Coulter: Characterization of O'Reilly as surprised by Sylvia's "was inserted by people interpreting" his comments
Research ››› ››› NIKI JAGPAL
On the October 3 edition of MSNBC's Morning Joe, while interviewing right-wing pundit Ann Coulter about her new book, If Democrats Had Any Brains, They'd Be Republicans (Crown Forum), host Joe Scarborough asked Coulter if she thought that Bill O'Reilly was unfairly attacked for his recent comments regarding a trip to Sylvia's restaurant in Harlem. Scarborough noted that he and his co-anchors agreed that O'Reilly "seemed shocked that black people can run restaurants like white people." Coulter responded: "[H]e made an obvious statement, he does that sometimes. But saying that he went to a black restaurant with black people and had a nice time and everyone was nice to him, no I don't think that's a racist statement. It's an obvious statement." Scarborough responded that O'Reilly "just seemed a little shocked, to us, he seemed shocked." Coulter then asserted: "I think the surprise part was inserted by people interpreting it."
But, as Media Matters for America documented, on the September 19 edition of Westwood One's The Radio Factor, O'Reilly said of his visit to Sylvia's: "I couldn't get over the fact that there was no difference between Sylvia's restaurant and any other restaurant in New York City. I mean, it was exactly the same, even though it's run by blacks, primarily black patronship. It was the same, and that's really what this society's all about now here in the U.S.A. There's no difference. There's no difference" [emphasis added].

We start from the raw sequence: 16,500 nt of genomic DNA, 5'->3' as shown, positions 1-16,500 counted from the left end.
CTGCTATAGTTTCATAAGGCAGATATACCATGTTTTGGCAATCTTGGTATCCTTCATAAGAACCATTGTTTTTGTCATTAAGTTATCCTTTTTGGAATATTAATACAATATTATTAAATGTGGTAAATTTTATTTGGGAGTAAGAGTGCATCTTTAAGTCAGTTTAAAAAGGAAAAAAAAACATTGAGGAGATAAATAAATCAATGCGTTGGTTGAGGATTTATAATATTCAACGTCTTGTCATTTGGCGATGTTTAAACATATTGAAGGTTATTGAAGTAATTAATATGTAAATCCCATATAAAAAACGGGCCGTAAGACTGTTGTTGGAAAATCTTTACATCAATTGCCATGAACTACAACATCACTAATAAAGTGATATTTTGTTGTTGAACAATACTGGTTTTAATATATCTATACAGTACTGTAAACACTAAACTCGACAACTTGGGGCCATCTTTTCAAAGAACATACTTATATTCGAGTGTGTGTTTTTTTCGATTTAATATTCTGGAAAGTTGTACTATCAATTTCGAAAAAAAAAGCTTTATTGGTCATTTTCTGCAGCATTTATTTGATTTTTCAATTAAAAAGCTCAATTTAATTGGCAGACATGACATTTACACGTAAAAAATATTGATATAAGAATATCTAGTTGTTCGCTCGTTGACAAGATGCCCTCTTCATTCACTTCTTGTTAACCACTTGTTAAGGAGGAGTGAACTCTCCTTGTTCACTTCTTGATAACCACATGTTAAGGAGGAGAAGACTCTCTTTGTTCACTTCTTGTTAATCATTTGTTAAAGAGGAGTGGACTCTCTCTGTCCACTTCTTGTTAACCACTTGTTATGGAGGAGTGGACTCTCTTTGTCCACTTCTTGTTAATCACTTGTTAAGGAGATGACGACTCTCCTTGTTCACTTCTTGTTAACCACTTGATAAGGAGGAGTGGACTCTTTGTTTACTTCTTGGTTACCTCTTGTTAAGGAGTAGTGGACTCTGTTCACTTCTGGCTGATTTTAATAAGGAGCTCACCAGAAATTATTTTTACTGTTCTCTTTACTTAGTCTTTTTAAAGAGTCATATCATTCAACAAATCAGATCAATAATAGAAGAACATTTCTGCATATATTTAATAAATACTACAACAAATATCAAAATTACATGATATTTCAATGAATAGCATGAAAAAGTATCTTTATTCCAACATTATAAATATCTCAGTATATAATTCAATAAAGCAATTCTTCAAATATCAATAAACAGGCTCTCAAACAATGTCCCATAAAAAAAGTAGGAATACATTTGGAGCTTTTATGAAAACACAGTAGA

From the October 3 edition of MSNBC's Morning Joe:
SCARBOROUGH: Hey, let's bring in Ann Coulter now, she's written a new book, she's a bestselling -- all of her books go to number one. She's written a new book called If Democrats Had Any Brains They'd Be Republicans. Ann, I think my next book should be "If Republicans had any brains they'd still be in charge of Congress," but they don't, at least not that I've seen. Let me start by asking you first about what everyone's talking about, and that is Rush Limbaugh. Apparently people are very concerned about this "phony soldiers" remark. What's your take on it?
COULTER: Um, I'm a little disappointed they didn't wait for my book to come out to engage in one of these campaigns. They could've taken me out of context.
SCARBOROUGH : Yeah, I know, exactly, that's the thing. I'm sure Rush Limbaugh is just horrified that [Sen.] Tom Harkin [D-IA] is on the United States Senate floor, and [Senate Majority Leader] Harry Reid's [D-NV] on the United States Senate floor attacking him, it's like, "Please, please throw me in that briar patch."
COULTER: In my experience, being censured on the Senate floor is the equivalent of about 50 book signings.
SCARBOROUGH: Yeah, exactly. Now last week, we were going after -- by the way, our collective judgment here is that Rush Limbaugh's been taken out of context. Last week we were talking about Bill O'Reilly, who, to us, to us at least, seemed shocked that black people can run restaurants like white people. Do you think Bill O'Reilly was unfairly attacked last week?
COULTER: Um, oh, this is so hard for me because there is no way he would defend me if the shoe were on the other foot. But no, I mean, he made an obvious statement, he does that sometimes. But saying that he went to a black restaurant with black people and had a nice time and everyone was nice to him, no I don't think that's a racist statement. It's an obvious statement.
SCARBOROUGH: But he just seemed a little shocked, to us, he seemed shocked.
COULTER: No, I think the surprise part was inserted by people interpreting it.
MIKA BRZEZINSKI (anchor): Well you could kind of hear it, I'm sorry.
SCARBOROUGH: OK, it seemed that way.